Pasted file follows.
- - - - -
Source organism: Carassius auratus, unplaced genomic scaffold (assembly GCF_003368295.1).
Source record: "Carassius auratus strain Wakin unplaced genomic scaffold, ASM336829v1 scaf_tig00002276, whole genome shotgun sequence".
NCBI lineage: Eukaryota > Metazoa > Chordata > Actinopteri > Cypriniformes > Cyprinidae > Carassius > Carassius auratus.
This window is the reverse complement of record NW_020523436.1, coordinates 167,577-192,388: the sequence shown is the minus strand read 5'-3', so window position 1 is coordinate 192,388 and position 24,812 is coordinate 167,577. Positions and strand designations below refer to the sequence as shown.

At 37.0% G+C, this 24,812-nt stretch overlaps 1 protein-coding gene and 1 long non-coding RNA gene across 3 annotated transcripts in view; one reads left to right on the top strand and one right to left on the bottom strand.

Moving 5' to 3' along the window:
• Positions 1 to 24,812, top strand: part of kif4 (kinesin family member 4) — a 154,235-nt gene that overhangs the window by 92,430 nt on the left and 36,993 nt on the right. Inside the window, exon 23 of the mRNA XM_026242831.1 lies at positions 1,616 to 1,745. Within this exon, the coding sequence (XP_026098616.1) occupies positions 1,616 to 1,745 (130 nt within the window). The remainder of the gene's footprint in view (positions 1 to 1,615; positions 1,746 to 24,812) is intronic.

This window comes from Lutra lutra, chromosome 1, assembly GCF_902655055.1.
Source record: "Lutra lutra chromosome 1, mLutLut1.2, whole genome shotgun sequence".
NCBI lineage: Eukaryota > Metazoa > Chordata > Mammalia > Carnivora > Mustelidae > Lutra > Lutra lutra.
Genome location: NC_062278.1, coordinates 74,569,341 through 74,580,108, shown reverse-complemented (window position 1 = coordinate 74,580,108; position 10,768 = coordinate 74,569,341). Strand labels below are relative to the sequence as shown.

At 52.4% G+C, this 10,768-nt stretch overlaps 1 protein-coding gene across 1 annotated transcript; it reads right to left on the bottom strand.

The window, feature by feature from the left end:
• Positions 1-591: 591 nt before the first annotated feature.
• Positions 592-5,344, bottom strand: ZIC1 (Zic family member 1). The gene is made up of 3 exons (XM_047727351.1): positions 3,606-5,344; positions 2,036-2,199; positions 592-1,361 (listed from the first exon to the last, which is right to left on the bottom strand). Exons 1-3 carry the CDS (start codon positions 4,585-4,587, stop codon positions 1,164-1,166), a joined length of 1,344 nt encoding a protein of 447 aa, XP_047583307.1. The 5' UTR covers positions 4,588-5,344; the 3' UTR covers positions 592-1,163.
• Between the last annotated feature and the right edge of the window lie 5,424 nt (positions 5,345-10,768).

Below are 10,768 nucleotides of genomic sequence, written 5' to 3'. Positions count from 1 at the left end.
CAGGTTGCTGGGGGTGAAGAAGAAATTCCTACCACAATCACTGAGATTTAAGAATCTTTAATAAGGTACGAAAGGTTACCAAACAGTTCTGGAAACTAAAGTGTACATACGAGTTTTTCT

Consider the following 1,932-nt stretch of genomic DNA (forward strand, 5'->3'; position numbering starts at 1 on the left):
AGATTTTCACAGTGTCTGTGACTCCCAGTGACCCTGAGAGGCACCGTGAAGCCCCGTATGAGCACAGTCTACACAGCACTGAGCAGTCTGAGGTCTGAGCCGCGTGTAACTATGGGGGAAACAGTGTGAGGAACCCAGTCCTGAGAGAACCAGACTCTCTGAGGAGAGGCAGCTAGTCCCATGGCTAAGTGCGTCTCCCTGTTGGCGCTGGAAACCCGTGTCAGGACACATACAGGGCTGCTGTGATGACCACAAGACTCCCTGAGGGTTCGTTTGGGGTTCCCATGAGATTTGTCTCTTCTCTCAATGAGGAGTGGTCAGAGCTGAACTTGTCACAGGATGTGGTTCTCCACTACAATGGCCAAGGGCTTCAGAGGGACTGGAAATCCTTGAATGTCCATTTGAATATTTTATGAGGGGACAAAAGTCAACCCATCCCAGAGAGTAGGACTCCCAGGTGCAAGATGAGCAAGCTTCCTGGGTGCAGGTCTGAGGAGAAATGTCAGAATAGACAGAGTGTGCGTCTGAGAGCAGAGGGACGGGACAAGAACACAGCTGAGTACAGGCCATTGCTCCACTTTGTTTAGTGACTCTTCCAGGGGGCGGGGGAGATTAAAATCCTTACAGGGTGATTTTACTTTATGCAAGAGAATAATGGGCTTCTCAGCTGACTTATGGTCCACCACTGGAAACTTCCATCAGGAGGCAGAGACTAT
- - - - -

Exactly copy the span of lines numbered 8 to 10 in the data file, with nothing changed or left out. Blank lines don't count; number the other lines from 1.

This window comes from Lutra lutra, chromosome 1, assembly GCF_902655055.1.
Source record: "Lutra lutra chromosome 1, mLutLut1.2, whole genome shotgun sequence".
NCBI lineage: Eukaryota > Metazoa > Chordata > Mammalia > Carnivora > Mustelidae > Lutra > Lutra lutra.